Over 1.5m Nigerian children at risk of health, education crisis over floods – UNICEF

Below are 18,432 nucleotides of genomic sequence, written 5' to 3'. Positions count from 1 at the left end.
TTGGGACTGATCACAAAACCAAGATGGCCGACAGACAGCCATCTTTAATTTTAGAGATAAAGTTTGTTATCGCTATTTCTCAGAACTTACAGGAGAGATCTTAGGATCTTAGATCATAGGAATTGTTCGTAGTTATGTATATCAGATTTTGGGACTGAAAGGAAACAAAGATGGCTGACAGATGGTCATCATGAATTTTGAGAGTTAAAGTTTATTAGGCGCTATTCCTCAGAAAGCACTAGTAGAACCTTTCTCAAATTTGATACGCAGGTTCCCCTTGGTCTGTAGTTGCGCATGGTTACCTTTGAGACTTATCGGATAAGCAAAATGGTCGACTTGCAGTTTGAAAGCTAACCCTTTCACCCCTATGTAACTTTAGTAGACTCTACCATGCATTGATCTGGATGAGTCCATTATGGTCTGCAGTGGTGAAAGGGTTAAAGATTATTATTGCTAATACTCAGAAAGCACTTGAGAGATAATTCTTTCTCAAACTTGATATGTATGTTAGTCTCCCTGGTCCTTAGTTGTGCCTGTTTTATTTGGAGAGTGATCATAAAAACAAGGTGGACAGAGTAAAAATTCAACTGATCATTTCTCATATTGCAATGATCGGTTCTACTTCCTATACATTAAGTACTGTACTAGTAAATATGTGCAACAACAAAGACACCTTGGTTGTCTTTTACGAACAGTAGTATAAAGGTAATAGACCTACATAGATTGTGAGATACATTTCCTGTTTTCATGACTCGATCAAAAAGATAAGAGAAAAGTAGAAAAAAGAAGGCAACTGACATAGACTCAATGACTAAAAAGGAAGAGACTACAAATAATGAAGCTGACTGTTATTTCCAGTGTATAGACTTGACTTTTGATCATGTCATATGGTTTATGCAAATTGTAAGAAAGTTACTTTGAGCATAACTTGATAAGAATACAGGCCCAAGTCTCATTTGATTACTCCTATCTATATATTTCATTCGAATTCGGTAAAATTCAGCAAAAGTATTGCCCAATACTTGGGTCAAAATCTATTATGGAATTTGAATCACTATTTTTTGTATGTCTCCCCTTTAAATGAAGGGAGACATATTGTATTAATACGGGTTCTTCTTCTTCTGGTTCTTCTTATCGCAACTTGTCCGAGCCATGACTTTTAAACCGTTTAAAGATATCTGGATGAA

There are growing fears from the United Nations Children's Fund (UNICEF) of over 1.5 million children's education and health being jeopardized over recent flooding that has affected over 30 states in Nigeria. Although climate change has partly been attributed to the flood constraints, more than 2.5 million citizens in Nigeria, with 60 percent being children, are believed to be in dire need of humanitarian assistance. The flood situation in Nigeria has also compounded energy crisis, affecting the supply and distribution chains. States such as Bayelsa, Kogi, Delta among other coastal communities are worst hit. DAILY POST had also reported that food crisis was imminent as most of the established farm settlements and communities are also affected. The National Economic Council, NEC, meeting chaired by Vice President Yemi Osinbajo on Thursday in Abuja, deliberated on the flood situation and may in few days time constitute a steering committee to drive federal government's intervention measures. The presidency had also released a statement sympathizing with the people mostly affected by the situation. Meanwhile, the UN intervention agency, UNICEF, also claims children and adults are mostly at risk of illnesses through waterborne diseases, drowning and malnutrition due to the most severe flooding in one decade. Data released by UNICEF indicates that the floods, have affected 34 out of the 36 states in the country, displacing 1.3 million people. With over 600 people believed to have lost their lives and over 200,000 houses either partially or fully damaged. It has also warned of dire consequences that may arise from cases of diarrhoea and water-borne diseases, respiratory infection, and skin diseases. In the north-eastern states of Borno, Adamawa and Yobe alone, a total of 7,485 cases of cholera and 319 associated deaths have been reported as of 12 October, 2022. This comes, even as rains are expected to continue for several weeks, humanitarian needs are also expected to rise beyond the current situation. Children and adolescents in flood-affected areas are in an extremely vulnerable situation, said Cristian Munduate, UNICEF Representative in Nigeria. Munduate equally noted that beyond the waterborne diseases, the affected persons faces emotional and psychological distress. The statement also revealed that UNICEF is working closely with the Government and other partners to provide life-saving assistance to those who are most in need. It said the floods are adding another layer of complexity to an already precarious humanitarian situation in the country. Where immediate priority needs for children include health, water, sanitation, and hygiene; as well as shelter and food. Additional funding and resources are required to respond to growing needs and to sustain ongoing humanitarian interventions, with a focus on the most vulnerable, including children with disabilities. According to UNICEFs Children's Climate Risk Index (CCRI), Nigeria is considered at 'extremely high risk' of the impacts of climate change, ranking second out of 163 countries. Children in 'extremely high risk' countries face a deadly combination of exposure to multiple climate and environmental shocks combined with high levels of underlying child vulnerability, due to inadequate essential services, such as water and sanitation, healthcare and education. The statement also added that UNICEF has supported the government response in three affected States Jigawa, Niger, and Kaduna, including through the provision of cash assistance, distribution of cholera kits, government-led mobile health teams, temporary learning centres and learning kits and cholera kits. "With additional support, UNICEF can scale up its response in other states to provide lifesaving medical equipment and essential medicines, chlorination of water and sanitation supplies, as well as to support the prevention of and response to sexual and gender-based violence," the UN agency stated.